Abstract

    While surgical interventions occur at lower rates in resource-poor settings, rates of complication and death after surgery are substantial but have not been well quantified. A deeper understanding of outcomes is a crucial step to ensure that quality accompanies increased global access to surgical care. We aimed to assess mortality following surgery to assess the risks of such interventions in these environments.We collected the most recent demographic, health, and economic data from WHO for 114 countries classified as low-income or lower-middle-income according to the World Bank in 2005. We searched OVID, MedLine, PubMed, and SCOPUS to identify studies in these countries reporting all-cause mortality after three commonly performed operations: caesarean delivery, appendectomy, and groin hernia repair. Reports from governmental and other agencies were also identified. We modelled surgical mortality rates for countries without reported data with the lasso technique that performs continuous variable subset selection to avoid model overfitting. We validated our model against known case fatality rates for caesarean delivery. We aggregated mortality results by subregion to account for variability in data availability. We then created collective surgical case fatality rates by WHO region.We identified 42 countries with mortality data for at least one of the three procedures. Median reported mortality rates were 7·7 per 1000 operations for caesarean delivery (IQR 3-14), 4·0 per 1000 operations for appendectomy (IQR 0-17), and 4·7 per 1000 operations for hernia groin (IQR 0-13); all recorded deaths occurred during the same admission to hospital as the operation. Based on our model, case fatality rate estimates by subregion ranged from 0·7 (central Europe) to 13·9 (central sub-Saharan Africa) per 1000 caesarean deliveries, 5·6 (central Asia) to 6·4 (central sub-Saharan Africa) per 1000 appendectomies, and 3·5 (tropical Latin America) to 33·9 (central sub-Saharan Africa) per 1000 hernia repairs.All-cause postoperative mortality rates are exceedingly variable within resource-constrained environments, and substantially higher than those in middle-income and high-income settings. Efforts to expand surgical access and provision of services must include a strong commitment to improve the safety and quality of care.None.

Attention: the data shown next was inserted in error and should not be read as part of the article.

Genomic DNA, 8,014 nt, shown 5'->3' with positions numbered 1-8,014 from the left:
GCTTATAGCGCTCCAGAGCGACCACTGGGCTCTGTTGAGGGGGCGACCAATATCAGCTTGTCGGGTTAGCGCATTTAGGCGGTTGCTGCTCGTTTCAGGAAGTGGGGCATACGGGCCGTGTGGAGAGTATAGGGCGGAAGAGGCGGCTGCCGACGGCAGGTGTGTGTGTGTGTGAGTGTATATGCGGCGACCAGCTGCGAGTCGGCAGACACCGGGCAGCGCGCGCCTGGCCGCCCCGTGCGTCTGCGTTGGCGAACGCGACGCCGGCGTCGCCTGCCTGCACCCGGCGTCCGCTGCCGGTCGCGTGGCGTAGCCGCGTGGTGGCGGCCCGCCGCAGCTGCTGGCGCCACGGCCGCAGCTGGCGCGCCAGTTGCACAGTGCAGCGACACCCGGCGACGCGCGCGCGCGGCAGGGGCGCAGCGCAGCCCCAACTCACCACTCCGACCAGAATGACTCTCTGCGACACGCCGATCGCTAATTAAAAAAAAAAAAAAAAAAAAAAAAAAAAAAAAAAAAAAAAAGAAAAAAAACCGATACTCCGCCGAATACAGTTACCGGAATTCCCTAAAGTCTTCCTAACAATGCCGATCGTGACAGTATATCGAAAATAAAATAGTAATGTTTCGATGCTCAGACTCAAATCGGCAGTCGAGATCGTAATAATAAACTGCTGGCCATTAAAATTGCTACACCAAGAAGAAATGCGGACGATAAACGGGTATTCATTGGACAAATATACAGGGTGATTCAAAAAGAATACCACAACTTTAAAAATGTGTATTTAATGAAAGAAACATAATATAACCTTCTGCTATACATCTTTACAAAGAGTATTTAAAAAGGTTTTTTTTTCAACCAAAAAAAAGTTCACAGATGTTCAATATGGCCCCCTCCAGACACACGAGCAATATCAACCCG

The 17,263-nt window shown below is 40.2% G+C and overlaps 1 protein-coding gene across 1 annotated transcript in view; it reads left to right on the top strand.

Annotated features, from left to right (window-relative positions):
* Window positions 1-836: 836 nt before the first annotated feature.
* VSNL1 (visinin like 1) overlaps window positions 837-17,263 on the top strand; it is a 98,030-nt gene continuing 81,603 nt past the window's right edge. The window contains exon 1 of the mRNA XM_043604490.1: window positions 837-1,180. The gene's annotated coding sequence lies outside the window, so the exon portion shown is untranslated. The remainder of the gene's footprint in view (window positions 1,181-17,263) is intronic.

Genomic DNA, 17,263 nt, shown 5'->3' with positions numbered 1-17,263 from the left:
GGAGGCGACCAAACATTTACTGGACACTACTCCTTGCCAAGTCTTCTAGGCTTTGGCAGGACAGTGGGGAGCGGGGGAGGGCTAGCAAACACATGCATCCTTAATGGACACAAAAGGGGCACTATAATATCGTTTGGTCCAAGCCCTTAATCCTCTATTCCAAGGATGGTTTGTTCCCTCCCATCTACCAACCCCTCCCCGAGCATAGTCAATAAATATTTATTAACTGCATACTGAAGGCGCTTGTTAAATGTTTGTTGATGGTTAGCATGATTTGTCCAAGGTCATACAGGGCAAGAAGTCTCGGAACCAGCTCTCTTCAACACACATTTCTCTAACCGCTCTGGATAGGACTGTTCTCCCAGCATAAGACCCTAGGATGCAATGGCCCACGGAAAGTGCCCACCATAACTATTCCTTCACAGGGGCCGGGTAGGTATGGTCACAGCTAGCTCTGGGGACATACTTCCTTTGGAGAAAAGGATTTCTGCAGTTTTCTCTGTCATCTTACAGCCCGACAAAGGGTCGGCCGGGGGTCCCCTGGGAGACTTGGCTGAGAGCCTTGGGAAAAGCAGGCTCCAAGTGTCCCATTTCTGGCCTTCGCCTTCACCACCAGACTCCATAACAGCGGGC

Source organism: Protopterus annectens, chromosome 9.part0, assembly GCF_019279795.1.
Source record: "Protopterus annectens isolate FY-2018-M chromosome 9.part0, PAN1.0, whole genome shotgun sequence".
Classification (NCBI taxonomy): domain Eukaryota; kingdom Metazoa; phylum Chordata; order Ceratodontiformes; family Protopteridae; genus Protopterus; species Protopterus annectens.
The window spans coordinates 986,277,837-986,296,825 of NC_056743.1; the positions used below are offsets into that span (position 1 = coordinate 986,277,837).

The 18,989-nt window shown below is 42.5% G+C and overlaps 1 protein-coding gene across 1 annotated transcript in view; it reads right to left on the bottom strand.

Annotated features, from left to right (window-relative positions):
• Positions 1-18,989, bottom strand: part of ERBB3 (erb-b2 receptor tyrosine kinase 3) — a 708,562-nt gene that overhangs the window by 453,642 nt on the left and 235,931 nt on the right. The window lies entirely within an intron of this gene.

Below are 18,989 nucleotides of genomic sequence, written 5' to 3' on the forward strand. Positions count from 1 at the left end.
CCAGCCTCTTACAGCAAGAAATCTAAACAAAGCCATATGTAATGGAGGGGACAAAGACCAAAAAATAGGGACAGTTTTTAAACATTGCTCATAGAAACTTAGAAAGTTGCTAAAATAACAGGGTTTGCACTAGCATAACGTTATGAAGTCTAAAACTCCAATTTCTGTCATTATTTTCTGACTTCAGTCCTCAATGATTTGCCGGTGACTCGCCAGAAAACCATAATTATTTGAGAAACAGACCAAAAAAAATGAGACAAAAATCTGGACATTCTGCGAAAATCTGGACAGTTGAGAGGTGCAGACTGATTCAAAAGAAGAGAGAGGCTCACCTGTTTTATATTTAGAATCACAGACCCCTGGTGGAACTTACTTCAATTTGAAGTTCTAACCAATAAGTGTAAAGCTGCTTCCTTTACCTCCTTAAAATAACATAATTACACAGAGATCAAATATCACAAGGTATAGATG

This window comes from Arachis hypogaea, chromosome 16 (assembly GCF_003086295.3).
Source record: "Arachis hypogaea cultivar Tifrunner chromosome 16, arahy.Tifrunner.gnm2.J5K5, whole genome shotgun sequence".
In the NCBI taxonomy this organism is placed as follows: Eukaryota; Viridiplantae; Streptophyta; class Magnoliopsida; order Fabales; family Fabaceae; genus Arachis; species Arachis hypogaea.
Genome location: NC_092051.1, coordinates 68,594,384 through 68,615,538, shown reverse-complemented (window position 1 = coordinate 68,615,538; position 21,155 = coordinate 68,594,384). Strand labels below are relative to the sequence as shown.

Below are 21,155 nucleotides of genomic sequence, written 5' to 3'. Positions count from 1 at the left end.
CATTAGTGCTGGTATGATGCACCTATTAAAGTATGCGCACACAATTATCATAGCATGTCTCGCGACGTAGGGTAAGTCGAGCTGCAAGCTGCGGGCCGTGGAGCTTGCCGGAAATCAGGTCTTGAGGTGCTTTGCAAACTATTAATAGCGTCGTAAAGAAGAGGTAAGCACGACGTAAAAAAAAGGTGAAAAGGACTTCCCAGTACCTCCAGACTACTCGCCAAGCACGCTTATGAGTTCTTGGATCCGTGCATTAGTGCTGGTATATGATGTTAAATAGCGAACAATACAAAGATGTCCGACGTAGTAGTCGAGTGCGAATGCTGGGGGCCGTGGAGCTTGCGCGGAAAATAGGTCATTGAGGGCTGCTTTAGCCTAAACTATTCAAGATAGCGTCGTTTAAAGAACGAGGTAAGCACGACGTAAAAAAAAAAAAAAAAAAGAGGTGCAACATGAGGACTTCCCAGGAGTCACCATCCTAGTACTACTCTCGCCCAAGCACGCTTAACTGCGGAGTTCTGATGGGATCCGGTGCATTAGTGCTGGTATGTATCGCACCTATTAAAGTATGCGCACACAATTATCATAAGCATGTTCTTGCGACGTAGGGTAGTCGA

View details for DOI 10.1016/S0140-6736(15)60829-7

    View details for PubMedID 26313082